May 1 (UPI) — U.S. manufacturing fell to its lowest level in 11 years last month, disrupted significantly by the coronavirus crisis, a new industry report showed Friday.
The Institute for Supply Management said its April manufacturing index, which is based on data from purchasing and supply executives in the United States, tumbled to 41.5 percent after a reading of 49.1 in March. A figure below 50 percent represents a contraction.
The decline, however, was not as steep as many analysts had expected. Most projected the index to fall to about 35 percent.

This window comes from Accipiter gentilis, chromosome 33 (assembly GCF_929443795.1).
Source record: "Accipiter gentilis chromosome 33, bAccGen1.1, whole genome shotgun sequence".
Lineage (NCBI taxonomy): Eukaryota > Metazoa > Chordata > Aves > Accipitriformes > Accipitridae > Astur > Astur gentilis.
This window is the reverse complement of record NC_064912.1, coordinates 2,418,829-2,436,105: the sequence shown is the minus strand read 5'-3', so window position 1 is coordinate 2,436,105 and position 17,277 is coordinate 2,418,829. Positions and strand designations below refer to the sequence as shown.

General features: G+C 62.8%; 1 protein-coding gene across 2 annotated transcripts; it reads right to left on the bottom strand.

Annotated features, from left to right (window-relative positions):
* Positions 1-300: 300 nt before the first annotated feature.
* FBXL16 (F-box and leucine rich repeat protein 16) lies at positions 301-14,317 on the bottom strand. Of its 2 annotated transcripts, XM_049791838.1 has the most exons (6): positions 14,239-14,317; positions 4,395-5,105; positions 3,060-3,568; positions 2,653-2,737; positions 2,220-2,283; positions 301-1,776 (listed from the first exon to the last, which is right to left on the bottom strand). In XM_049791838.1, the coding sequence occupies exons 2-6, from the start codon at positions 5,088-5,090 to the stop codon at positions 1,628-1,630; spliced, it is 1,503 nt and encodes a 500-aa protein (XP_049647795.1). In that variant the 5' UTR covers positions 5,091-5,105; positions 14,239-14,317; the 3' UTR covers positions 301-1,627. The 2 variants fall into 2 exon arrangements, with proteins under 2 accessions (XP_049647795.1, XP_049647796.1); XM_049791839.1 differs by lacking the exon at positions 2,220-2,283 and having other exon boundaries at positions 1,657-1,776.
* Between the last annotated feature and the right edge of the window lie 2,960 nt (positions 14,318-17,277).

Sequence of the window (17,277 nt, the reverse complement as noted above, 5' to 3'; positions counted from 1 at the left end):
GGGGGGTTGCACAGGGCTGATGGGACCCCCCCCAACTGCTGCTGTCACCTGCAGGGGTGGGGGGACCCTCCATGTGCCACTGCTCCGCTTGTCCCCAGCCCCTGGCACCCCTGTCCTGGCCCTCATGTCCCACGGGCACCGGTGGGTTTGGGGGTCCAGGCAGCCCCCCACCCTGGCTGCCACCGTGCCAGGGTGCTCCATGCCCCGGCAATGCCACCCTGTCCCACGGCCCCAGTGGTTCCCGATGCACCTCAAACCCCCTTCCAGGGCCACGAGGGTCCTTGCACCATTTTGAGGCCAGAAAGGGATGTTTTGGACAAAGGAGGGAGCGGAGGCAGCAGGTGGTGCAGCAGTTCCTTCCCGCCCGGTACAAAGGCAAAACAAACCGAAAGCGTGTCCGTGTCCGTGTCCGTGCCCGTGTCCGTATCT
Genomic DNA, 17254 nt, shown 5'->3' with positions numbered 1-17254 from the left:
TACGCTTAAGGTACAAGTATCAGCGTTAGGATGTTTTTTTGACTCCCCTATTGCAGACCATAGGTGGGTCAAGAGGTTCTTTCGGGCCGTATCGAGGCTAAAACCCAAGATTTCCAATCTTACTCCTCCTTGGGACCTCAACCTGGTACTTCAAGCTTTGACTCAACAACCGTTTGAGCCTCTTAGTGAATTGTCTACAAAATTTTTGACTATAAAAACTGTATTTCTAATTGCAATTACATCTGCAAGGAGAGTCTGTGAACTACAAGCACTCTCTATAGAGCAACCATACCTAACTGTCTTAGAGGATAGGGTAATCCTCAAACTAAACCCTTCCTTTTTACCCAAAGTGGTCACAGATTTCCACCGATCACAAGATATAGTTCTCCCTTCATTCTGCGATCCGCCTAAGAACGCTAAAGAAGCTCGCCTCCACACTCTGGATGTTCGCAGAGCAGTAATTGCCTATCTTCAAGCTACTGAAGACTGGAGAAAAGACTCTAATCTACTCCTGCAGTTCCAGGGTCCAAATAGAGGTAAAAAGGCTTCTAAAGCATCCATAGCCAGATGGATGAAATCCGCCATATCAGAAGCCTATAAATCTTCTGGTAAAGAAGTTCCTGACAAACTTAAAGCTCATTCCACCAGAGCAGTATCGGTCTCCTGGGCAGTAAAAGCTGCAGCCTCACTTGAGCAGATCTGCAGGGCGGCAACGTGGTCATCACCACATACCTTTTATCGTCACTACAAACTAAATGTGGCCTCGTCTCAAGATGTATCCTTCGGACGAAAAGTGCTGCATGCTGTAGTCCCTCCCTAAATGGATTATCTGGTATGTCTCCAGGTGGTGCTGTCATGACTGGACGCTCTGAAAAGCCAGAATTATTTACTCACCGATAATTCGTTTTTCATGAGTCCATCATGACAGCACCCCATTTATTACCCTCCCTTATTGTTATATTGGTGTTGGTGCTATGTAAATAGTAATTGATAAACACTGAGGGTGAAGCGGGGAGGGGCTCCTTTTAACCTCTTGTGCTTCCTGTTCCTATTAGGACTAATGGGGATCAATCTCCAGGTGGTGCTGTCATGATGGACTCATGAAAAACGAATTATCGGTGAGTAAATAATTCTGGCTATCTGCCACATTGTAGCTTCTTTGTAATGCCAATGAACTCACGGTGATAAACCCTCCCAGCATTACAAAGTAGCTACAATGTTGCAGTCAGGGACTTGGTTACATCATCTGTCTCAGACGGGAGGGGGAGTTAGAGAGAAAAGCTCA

Many of the top manufacturing indices showed significant losses. The new orders index was 27.1 percent, a decrease of more than 15 points. The production index fell 20 points and the backlog index lost 8 points.
“Comments from the panel were strongly negative regarding the near-term outlook, with sentiment clearly impacted by the coronavirus pandemic and continuing energy market recession,” Timothy Fiore, chair of the ISM Manufacturing Business Survey Committee, said in a statement.
“The [manufacturing index] indicates a level of manufacturing-sector contraction not seen since April 2009, with a strongly negative trajectory.”
The institute said 10 industries reported higher inventories in April — including wood, paper, textile mills, furniture, primary metals, petroleum and coal.